“On one hand, my image is pretty important to me because I’m very interested in being perceived and I constantly need validation,” Kan said. “But that being said, I know it’s not that important in the grand scheme of things so I don’t do all that much to try to control how I’m seen.”

For Mahmood, it is a very different story.

“Being outspoken has affected me pretty horribly,” Mahmood said. “For me personally, I have very few friends. But I’m very close with them. I’ve known all my friends for several years and I trust them completely. And that’s worked for me because they know who I am. They know that I’m able to get things wrong sometimes, and they’re okay with that.”

Mahmood believes that these types of strong friendships mitigate the fear of being judged in the classroom. When people understand and accept mistakes that you make, there’s no reason to hide them. However, he claims that many people don’t invest in these stronger friendships. 

“What a lot of people do is just go for superficial friendships,” Mahmood said. “For that, you have to always be right and be like that perfect person even though you might not be.”

Mahmood said he thinks that teachers and course structures are catalysts to why students are unwilling to ask questions and make mistakes.

“Most teachers just want to get the test scores and move on with the lesson,” Mahmood said. “There’s this quote from Khan Academy which says, ‘Teach from mastery not from understanding.’ There’s a difference between just understanding something enough to pass the test versus actually mastering it and being able to move forward.”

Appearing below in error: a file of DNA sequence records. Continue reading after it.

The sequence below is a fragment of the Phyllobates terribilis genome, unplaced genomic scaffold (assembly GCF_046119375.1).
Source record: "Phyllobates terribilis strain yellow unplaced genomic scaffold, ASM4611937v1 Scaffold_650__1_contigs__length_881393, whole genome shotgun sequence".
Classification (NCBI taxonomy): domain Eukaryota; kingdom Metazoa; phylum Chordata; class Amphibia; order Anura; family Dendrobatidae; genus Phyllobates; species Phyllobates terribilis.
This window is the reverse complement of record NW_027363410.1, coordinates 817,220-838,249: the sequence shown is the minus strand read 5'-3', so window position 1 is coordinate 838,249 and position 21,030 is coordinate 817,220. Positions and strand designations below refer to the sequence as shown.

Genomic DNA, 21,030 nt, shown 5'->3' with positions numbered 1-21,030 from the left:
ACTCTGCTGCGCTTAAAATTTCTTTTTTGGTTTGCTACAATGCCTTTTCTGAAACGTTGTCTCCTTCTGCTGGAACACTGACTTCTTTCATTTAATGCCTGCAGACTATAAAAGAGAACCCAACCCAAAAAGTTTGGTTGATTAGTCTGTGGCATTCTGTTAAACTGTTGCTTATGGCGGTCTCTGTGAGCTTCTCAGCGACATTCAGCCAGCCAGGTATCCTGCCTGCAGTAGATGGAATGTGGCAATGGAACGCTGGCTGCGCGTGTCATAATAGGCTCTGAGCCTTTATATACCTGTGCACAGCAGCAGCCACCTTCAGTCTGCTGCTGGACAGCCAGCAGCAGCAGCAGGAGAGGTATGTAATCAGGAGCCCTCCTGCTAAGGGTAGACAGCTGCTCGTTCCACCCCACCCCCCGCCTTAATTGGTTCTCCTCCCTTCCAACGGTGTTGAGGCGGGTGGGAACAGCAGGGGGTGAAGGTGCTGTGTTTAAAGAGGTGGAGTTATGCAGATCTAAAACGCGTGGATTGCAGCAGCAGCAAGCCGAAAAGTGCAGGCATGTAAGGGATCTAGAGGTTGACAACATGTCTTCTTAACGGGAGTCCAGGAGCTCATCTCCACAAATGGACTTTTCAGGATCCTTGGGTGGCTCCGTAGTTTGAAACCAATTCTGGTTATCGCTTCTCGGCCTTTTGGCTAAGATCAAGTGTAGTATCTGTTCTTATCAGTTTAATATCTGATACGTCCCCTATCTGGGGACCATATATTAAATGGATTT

Mahmood said he wants our school system to allow second chances more.

“In many classes you just take the test and you’re done,” Mahmood said. “If you fail it you just move on, and then that’s not very good because then you don’t understand that and you have to be able to have other methods of supplementation to learn that.”

While complaints about teachers and their methods aren’t uncommon, Mahmood acknowledges that students are responsible for their own work ethic and motivation, which can contribute to their problems.

“If you take tests and you get, for example, a 30 percent, then you’re not going to try and get better because the test has already been taken,” Mahmood said. “But you need to because otherwise if you move on and don’t understand that subject, then you’re going to fail in the future.”

Peña said he is striving to improve the culture in the classroom for students to feel welcomed.

“I try to make sure that people have individual time to ask the questions where they do feel comfortable,” Peña said. “While I wish people were okay asking when they don’t understand something, that’s not the reality and you have to make stuff that works for where people are actually at.”

He said the change needs to come from people’s mindsets universally in order for it to be successful. It’s important to show people that it’s acceptable to be wrong and make mistakes.

“I might believe in it, but if your peers, parents or anyone else don’t believe in it, you’re not going to do it,” Peña said. “You need that supportive environment in order to take risks. You have to know that you will not be shamed with it. And to do that, everybody has to be on board.”